Page last updated at 00:20 GMT, Monday, 4 January 2010

Biological cells reveal brain chemistry secrets

CNiFER cell
The cells change colour to reveal specific kinds of neural messages

Scientists have developed biological cells that can give insight into the chemistry of the brain.

The cells, which change colour when exposed to specific chemicals, have been used to show how a class of schizophrenia drug works.

The researchers hope they will also help shed light on how many other drugs work on the brain.

The study, by the University of California - San Diego, is published in Nature Neuroscience.

It's a world of signalling between cells that we were blind to before
Professor David Kleinfeld
University of California - San Diego

Schizophrenia is most commonly associated with symptoms such as delusions and hallucinations.

But people with the illness also struggle to sustain attention or recall information.

A class of drugs called atypical neuroleptics has become commonly prescribed, in part because they seem to improve these problems.

However, the way they altered brain chemistry was uncertain.

It was known that the drugs trigger the release of a large amount of a chemical called acetylcholine, which enables brain cells to communicate with each other.

However, the drugs have also been shown to hobble a receptor on the surface of the receiving cell, which would effectively block the message.

The San Diego team designed biological cells - called CNiFERs - which changed colour when acetylcholine latched onto this particular class of receptors - an event scientists have not previously been able to detect in a living brain.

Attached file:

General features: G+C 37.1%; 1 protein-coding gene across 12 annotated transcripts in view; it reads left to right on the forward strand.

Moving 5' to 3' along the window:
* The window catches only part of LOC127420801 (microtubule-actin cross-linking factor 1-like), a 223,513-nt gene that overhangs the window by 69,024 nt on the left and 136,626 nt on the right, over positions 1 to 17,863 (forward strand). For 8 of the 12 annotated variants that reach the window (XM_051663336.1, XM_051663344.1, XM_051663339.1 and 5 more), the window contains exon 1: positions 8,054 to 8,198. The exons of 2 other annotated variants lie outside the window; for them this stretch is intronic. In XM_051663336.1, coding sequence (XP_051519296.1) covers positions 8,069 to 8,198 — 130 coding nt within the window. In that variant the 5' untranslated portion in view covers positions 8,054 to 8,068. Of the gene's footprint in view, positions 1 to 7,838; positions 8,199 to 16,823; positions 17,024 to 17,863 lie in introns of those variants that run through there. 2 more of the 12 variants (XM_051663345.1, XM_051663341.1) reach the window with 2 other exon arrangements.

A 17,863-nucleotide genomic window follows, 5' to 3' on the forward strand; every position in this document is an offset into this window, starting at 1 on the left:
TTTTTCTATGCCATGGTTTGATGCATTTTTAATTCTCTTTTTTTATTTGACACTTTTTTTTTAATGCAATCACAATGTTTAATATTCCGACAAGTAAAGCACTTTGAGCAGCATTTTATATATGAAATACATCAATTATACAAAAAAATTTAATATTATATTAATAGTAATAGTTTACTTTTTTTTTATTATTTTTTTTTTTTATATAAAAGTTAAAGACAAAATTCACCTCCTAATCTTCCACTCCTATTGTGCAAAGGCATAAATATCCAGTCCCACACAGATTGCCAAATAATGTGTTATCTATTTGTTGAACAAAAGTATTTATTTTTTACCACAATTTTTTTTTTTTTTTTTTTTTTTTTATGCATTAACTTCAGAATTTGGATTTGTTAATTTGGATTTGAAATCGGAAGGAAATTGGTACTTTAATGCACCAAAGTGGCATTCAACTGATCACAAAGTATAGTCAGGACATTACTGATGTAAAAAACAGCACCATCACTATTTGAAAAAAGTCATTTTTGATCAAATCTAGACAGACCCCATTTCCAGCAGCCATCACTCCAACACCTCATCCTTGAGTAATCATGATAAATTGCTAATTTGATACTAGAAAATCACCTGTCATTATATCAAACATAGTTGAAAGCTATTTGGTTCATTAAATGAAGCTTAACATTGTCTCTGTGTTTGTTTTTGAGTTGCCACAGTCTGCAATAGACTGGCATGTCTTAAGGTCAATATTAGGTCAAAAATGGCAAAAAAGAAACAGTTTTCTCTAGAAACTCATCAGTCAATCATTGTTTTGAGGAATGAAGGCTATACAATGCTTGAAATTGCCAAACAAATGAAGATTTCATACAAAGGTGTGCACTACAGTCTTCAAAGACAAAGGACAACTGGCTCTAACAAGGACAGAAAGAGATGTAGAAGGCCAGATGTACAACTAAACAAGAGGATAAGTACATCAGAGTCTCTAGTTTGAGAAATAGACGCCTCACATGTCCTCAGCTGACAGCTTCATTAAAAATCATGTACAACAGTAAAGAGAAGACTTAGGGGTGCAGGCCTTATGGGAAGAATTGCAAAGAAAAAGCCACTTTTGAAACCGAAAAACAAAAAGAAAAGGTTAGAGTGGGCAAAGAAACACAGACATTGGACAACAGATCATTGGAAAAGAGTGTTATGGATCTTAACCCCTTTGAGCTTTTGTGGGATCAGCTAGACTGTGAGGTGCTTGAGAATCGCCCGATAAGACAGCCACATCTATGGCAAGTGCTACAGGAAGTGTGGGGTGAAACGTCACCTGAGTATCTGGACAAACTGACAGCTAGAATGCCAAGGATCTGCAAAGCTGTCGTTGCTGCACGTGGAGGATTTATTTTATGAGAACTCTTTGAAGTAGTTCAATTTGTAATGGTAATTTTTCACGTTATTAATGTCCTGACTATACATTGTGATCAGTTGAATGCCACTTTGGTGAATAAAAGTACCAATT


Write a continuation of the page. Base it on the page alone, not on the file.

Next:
They implanted the cells into rat brains, then stimulated a deeper part of the brain in a way known to release acetylcholine nearby.

In response, CNiFERs changed colour - proving that they were working.

They then gave the rats one of two atypical neuroleptics. In both cases the drug severely depressed the response from the CNiFERs.

This suggested that the drugs' receptor-blocking action over-rides the increase they trigger in acetylcholine.

Researcher Professor David Kleinfeld said the new cells had great potential to reveal the mysteries of chemical action in the brain.

He said: "It's a world of signalling between cells that we were blind to before."

The researchers say they are already working to redesign CNiFERS so they can detect the activity of other types of receptors as well.

Paul Corry, of the mental health charity Rethink, said: "This study shows the value of mental health research.

"It is eliciting new information that could lead to the development of more effective drug treatments for schizophrenia, which have fewer of the debilitating side-effects associated with even the most modern atypical medicines.

"That in itself would benefit millions of people around the world.

"But the research also offers a new technique for understanding the workings of the brain that could also be developed for use across broad areas of medicine.

"We really do need to recognise that mental health research is starved of funds compared to other areas of medicine and recognise also that much of it takes place at the frontiers of our understanding which means that results from it could have far-reaching applications."



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